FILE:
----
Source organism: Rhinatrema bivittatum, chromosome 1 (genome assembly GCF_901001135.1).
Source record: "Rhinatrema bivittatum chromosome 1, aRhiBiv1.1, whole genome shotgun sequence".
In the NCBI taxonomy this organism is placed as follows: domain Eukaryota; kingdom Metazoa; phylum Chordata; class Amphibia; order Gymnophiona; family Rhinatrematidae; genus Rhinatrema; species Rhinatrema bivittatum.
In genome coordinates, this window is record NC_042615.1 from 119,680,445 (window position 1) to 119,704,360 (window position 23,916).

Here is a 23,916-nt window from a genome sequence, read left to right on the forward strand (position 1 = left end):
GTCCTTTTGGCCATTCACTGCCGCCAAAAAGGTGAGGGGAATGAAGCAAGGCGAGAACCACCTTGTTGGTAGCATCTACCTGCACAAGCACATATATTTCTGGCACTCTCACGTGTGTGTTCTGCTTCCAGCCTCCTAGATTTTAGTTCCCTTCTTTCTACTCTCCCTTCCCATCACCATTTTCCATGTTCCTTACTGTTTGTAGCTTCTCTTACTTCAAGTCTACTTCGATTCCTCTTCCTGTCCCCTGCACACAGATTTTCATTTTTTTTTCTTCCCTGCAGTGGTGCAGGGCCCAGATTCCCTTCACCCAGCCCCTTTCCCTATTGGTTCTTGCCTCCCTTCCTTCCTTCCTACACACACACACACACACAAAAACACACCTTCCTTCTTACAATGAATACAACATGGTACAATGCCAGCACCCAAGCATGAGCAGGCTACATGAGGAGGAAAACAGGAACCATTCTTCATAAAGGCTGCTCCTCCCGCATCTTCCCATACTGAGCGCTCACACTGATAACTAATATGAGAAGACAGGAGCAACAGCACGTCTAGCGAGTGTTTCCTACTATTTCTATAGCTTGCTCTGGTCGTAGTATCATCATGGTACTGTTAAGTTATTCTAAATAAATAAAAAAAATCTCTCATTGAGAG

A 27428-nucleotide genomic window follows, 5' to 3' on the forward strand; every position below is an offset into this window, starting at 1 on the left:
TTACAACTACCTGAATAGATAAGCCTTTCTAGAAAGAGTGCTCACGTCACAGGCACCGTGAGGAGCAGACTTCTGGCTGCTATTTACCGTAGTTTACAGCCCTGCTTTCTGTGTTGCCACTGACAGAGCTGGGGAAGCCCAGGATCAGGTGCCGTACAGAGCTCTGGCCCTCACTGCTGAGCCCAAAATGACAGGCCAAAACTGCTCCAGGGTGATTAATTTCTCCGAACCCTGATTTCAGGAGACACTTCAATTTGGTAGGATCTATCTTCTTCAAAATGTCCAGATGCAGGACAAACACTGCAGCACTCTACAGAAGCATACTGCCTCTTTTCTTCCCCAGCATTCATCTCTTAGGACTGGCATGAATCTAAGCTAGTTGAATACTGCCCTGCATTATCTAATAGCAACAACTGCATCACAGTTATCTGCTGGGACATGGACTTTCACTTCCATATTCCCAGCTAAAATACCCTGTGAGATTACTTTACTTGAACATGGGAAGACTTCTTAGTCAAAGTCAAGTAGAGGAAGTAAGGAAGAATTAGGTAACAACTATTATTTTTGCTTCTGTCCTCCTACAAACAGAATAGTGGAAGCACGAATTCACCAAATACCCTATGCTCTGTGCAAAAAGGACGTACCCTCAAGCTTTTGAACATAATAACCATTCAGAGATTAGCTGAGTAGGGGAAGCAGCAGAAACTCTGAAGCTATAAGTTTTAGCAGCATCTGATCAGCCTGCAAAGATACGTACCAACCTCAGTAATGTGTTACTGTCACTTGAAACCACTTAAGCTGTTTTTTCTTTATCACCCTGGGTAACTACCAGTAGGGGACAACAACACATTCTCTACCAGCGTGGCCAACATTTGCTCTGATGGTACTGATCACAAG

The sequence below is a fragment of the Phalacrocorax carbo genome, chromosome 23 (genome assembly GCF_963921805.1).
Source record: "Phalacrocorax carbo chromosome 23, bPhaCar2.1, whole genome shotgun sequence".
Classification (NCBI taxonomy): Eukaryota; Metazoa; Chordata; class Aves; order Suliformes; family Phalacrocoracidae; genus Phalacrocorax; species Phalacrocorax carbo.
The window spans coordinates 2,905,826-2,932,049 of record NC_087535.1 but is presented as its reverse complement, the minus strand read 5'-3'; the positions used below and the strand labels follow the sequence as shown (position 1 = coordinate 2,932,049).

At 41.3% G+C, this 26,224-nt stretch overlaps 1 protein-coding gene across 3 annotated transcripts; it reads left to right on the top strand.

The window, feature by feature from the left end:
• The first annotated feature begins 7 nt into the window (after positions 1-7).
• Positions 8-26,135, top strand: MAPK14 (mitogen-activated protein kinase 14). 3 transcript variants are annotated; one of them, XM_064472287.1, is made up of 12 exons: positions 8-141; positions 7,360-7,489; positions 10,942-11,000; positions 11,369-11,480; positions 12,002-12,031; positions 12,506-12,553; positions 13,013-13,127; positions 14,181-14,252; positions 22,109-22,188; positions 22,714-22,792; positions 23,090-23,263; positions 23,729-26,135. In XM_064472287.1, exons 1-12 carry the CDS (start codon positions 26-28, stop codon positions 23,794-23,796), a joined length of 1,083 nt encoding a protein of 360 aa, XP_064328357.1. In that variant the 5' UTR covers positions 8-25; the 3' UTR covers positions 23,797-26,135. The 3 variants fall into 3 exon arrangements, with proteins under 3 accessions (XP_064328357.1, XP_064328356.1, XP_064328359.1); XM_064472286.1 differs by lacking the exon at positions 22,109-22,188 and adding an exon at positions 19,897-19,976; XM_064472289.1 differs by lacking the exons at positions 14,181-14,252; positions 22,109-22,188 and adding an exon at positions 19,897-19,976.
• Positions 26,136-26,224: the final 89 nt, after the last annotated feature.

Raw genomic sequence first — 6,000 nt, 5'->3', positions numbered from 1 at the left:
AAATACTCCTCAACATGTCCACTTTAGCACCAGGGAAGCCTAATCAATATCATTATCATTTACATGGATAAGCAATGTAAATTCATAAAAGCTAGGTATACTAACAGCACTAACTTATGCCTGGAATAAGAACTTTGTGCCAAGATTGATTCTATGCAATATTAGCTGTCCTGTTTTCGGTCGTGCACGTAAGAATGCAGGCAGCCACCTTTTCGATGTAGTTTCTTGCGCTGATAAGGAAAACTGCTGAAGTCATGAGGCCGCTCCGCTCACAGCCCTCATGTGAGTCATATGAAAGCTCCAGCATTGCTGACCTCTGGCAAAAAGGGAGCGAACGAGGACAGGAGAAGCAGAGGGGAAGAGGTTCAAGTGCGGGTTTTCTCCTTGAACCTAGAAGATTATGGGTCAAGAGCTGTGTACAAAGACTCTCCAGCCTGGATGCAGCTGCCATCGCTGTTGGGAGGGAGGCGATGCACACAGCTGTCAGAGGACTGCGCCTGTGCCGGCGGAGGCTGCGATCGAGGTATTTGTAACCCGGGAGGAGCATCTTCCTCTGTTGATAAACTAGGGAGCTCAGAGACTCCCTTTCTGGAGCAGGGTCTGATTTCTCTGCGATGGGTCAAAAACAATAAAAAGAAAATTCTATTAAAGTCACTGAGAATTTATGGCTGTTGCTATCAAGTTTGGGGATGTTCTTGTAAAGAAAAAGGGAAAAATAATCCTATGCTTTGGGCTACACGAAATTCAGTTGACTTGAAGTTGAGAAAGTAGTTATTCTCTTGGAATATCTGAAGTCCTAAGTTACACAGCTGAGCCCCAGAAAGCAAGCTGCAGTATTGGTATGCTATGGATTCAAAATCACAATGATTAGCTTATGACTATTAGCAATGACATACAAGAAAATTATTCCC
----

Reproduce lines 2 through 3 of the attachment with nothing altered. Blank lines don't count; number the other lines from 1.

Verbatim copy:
Source record: "Rhinatrema bivittatum chromosome 1, aRhiBiv1.1, whole genome shotgun sequence".
In the NCBI taxonomy this organism is placed as follows: domain Eukaryota; kingdom Metazoa; phylum Chordata; class Amphibia; order Gymnophiona; family Rhinatrematidae; genus Rhinatrema; species Rhinatrema bivittatum.